|Title||Police officers’ and Registered Intermediaries’ use of drawing during investigative interviews with vulnerable witnesses|
|Authors||Mattison, M.A. and Dando, C.J.|
Attempts to enhance episodic retrieval focus largely on verbal strategies which do not always address the limited or impaired free recall ability of vulnerable witnesses. Asking a witness to draw while recalling episodic information has long been deemed an effective method of improving communication and cognitive performance. Thus far, research has revealed these effects within laboratory settings but with scarce attention paid to real-life interview practice. In this paper, we explore police officers’ and Registered Intermediaries’ use of drawing during investigative interviews with vulnerable witnesses. A sample of specialist practitioners (n=85), comprising of vulnerable witness interviewing police officers (n=50) and Registered Intermediaries (n=35) completed a self-report questionnaire. As expected, frequent use of drawing was reported by both practitioner groups, and there was a positive correlation between reported use and perceived effectiveness. There were similarities between groups in reported techniques employed when using drawing, but some differences were apparent and these were attributed to the differing functions in police and Registered Intermediary roles. Overall, a consensus between empirical research and practice is evident, but these findings warrant further exploration in order to establish whether such practice is wide-spread.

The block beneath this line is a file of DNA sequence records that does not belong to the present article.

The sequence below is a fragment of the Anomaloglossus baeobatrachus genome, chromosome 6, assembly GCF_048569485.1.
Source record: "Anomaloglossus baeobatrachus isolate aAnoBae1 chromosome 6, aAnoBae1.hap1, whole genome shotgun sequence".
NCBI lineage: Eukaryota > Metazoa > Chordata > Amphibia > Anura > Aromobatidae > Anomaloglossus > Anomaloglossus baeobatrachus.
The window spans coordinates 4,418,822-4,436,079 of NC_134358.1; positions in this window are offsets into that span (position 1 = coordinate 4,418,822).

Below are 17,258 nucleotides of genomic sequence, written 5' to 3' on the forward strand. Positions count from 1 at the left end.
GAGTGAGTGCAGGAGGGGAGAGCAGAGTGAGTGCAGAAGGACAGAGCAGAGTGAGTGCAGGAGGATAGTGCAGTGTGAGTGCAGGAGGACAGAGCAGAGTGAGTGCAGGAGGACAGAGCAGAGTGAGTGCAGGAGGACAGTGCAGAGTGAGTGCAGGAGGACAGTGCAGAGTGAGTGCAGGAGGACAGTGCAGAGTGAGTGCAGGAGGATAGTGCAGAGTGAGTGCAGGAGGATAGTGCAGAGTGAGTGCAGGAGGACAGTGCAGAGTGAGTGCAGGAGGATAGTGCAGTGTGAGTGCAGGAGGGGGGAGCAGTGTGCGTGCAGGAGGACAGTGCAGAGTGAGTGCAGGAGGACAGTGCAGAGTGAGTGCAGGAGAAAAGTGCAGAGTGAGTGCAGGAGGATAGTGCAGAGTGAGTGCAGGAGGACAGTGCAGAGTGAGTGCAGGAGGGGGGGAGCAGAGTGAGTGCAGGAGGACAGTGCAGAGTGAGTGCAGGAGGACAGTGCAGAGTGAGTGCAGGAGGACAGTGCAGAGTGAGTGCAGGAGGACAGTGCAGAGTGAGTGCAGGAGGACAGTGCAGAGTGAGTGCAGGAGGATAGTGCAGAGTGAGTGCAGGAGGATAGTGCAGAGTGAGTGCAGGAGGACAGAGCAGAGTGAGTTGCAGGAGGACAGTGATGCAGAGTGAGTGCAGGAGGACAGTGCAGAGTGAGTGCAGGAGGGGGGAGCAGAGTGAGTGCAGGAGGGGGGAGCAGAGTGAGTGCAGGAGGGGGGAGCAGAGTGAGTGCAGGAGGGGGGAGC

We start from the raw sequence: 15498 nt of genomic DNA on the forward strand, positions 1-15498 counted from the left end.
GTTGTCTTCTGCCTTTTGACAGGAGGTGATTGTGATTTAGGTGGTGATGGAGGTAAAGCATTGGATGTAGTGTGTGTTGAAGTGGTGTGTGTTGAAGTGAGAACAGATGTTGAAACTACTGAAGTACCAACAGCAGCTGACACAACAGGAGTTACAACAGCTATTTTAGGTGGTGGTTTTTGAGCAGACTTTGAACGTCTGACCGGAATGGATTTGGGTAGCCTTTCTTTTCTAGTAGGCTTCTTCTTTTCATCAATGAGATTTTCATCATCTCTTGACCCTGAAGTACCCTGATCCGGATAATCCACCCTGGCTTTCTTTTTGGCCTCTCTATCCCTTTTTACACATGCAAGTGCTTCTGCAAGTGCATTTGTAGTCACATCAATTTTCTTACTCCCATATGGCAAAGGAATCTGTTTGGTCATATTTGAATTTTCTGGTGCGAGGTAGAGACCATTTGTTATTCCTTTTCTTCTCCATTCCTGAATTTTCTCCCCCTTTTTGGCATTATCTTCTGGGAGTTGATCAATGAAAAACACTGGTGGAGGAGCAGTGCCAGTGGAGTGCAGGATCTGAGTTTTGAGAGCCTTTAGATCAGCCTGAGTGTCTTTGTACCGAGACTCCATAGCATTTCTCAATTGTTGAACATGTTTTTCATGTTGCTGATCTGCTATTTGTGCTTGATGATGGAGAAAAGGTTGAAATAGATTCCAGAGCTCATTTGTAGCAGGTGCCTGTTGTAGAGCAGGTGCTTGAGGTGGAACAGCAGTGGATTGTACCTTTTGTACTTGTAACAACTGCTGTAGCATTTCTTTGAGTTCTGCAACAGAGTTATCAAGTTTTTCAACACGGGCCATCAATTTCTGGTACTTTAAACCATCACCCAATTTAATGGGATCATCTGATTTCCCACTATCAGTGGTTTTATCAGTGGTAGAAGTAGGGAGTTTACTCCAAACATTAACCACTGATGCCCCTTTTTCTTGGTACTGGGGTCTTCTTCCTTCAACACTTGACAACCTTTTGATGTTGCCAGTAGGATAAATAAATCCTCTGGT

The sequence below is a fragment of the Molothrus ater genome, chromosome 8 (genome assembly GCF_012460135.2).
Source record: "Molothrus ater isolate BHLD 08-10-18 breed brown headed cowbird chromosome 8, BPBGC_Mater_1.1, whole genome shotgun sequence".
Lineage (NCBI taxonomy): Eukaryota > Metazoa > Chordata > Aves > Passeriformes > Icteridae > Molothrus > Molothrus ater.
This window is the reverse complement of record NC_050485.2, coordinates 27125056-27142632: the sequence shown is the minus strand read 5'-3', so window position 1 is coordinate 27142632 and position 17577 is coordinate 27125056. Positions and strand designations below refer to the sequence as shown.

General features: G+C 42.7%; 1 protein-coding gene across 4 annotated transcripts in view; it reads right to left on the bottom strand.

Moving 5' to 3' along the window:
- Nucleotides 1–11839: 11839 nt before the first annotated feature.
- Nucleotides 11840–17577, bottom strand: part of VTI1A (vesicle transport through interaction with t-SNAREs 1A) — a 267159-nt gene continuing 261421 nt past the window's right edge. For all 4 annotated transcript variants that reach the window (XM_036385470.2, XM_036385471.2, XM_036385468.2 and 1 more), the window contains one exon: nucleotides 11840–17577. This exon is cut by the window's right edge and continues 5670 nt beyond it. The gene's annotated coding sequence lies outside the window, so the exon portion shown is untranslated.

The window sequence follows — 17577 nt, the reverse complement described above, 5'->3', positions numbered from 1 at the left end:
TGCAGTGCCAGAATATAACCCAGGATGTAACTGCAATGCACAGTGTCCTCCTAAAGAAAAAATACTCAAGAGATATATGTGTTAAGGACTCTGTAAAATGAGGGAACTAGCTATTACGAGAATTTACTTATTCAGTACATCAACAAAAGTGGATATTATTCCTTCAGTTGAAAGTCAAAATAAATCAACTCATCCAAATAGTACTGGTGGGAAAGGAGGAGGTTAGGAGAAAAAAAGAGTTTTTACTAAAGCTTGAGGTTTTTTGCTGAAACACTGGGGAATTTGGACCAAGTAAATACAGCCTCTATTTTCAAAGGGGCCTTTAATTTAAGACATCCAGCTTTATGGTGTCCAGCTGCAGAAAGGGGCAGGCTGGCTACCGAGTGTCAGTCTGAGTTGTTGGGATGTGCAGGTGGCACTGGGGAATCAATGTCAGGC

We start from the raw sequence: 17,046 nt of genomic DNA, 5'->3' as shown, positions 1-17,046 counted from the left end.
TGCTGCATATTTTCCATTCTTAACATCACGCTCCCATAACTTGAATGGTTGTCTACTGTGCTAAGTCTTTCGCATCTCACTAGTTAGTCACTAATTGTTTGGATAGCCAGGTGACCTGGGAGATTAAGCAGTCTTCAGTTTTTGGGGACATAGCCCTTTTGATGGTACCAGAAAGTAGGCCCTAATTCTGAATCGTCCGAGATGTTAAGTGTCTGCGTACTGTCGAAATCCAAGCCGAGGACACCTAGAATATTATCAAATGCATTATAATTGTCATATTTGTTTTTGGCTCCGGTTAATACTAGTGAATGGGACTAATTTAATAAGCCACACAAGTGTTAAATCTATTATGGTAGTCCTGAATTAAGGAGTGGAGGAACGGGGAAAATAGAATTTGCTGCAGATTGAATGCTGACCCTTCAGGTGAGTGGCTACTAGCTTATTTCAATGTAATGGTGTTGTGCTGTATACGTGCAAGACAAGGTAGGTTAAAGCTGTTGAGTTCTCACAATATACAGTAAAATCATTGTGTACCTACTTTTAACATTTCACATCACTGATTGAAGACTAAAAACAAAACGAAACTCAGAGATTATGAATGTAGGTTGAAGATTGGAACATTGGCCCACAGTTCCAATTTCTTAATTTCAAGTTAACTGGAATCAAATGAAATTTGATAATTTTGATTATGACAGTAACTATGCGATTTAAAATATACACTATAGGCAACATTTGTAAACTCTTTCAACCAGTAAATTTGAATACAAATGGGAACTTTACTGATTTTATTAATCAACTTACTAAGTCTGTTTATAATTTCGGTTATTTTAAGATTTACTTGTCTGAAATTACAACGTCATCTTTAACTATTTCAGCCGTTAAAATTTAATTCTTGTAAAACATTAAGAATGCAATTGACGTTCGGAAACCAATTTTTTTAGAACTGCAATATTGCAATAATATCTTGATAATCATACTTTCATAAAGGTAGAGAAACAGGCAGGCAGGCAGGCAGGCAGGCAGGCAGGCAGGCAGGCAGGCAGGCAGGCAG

|Keywords||Drawing; sketching; vulnerable witnesses; intermediaries; investigative interview|
|Journal||Psychology, Crime and Law|
|Publisher||Taylor & Francis|
|Digital Object Identifier (DOI)||doi:10.1080/1068316X.2019.1652744|
|Published online||19 Sep 2019|